Can Someone Explain How Tron Was Worse Than Avatar?

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I saw Tron: Legacy over the holidays and really enjoyed it; despite some confusing and unexplained plot elements, and an easily overlookable cheesy moment here or there, I thought it looked absolutely amazing, and I was so engaged by the look of the film the entire time, I wasn’t really wrapped up in any of its mediocre details.

So, can someone explain this to me:

How can it be that Tron: Legacy was negatively reviewed by about half of the collective movie press, while one year ago, Avatar was the runner-up for the Best Picture Oscar and won the Golden Globe for Best Drama, essentially deeming it the best or second-best film of the year?

Let’s discuss after the jump. I’ll try not to use the F-word:

First, I cite this Avatar comparison not as an arbitrary “well-reviewed movie I didn’t like” reference point or to just continue beating the admittedly trendy I-hate-Avatar dead horse, but because the overwhelmingly positive critical and popular response to Avatar last year appeared to set the precedent that we can judge special-effects movies positively if the special effects look good.

When Avatar came out, everyone decided it was ok to love a movie that looked great and represented a huge step forward technologically, even if the plot and script and acting weren’t entirely up to par (or in the case of Avatar, were terrible). Then Tron: Legacy came out, and it also looks amazing (more amazing than Avatar, I’d argue), also apparently represented a technological step forward with its wholly unique appearance, and had a plot that was at least original (if occasionally baffling) that didn’t lamely compare to Dances With Wolves and mark some half-assed parallel to colonialism and the Iraq War, and all the sudden, critics decided that even though the film looked great, it couldn’t be considered a good movie because the plot was stupid.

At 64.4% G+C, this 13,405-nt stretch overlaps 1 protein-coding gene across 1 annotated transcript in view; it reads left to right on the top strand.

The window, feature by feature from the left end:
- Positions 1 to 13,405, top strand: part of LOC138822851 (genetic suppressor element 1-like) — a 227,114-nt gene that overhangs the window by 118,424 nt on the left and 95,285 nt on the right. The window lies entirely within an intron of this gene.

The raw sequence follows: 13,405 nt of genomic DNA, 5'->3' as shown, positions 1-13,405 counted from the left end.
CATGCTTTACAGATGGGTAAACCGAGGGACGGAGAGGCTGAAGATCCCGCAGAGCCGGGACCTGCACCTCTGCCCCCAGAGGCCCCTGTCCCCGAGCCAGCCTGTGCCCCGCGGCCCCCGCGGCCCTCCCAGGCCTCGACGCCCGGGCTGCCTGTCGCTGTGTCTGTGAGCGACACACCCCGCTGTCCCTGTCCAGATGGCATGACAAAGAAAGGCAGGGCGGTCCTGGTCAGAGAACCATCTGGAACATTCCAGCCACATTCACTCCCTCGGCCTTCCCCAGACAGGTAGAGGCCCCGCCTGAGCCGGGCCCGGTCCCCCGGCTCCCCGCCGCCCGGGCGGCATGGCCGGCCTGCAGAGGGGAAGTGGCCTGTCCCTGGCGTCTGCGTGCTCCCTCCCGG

Furthermore, I assume some people thought the plot of Avatar was superior to that of Tron, or that the special effects were more captivating; I don’t agree with these assessments, but even if a number of people felt this way, do we really believe the films were so disparate that Tron barely deserved a hint of critical praise, while Avatar deserved to be considered the second-best film of the year by the Academy in a year of Inglourious Basterds, District 9, and Up? How is it that the idea of Tron getting an Oscar nomination seems completely laughable (it is) while Avatar getting a nomination and almost winning seemed inevitable from the get-go?

I freely admit that the super-positive hype leading up to Avatar may have led me to judge it more critically when I first saw it, while the generally ambivalent reviews of Tron (including from my like-minded friends) caused me to be surprised by how incredible the film looked. Even so, I’ve watched Avatar again since I saw it in the theaters and still disliked it long after the hype had subsided, and found the special effects to already be showing the early signs of looking dated — I predict the Tron effects will age more gracefully, like The Matrix, while Avatar’s will age more closely to the CGI in Phantom Menace, but that’s beside the point — I just mention this to argue, at least as objectively as I can, that even setting aside the inverse hype leading up to the two films, I still preferred Tron, so there’s more going on here than just a kneejerk reaction against the more popular of the two.

Clearly, Avatar was more of a right-place, right-time release from a giant name with absolutely invincible Hollywood momentum behind it, while Tron was widely viewed as a nice-looking but unrevolutionary special effects-driven Disney remake. I personally enjoyed Tron far more, and while I can completely accept that not everyone else did, I’m still absolutely bowled over by how completely differently these two “awesome-looking, questionable plot” films were received by the masses. Is it acceptable to say “This film looked great and I loved it, even though the story was kind of dumb,” or isn’t it? And how did this standard completely reverse itself in the span of a year? Or was Avatar really that great and Tron really that poor and I’m completely and utterly off-base?

The following observation is by no means revelatory, but I chalk up this Tron/Avatar disparity as yet another example of how important the branding of a film and the Hollywood momentum behind it can completely dictate its critical and popular reception. Well, that, or just don’t put CGI’d young Jeff Bridges face in your movie. Several lessons learned.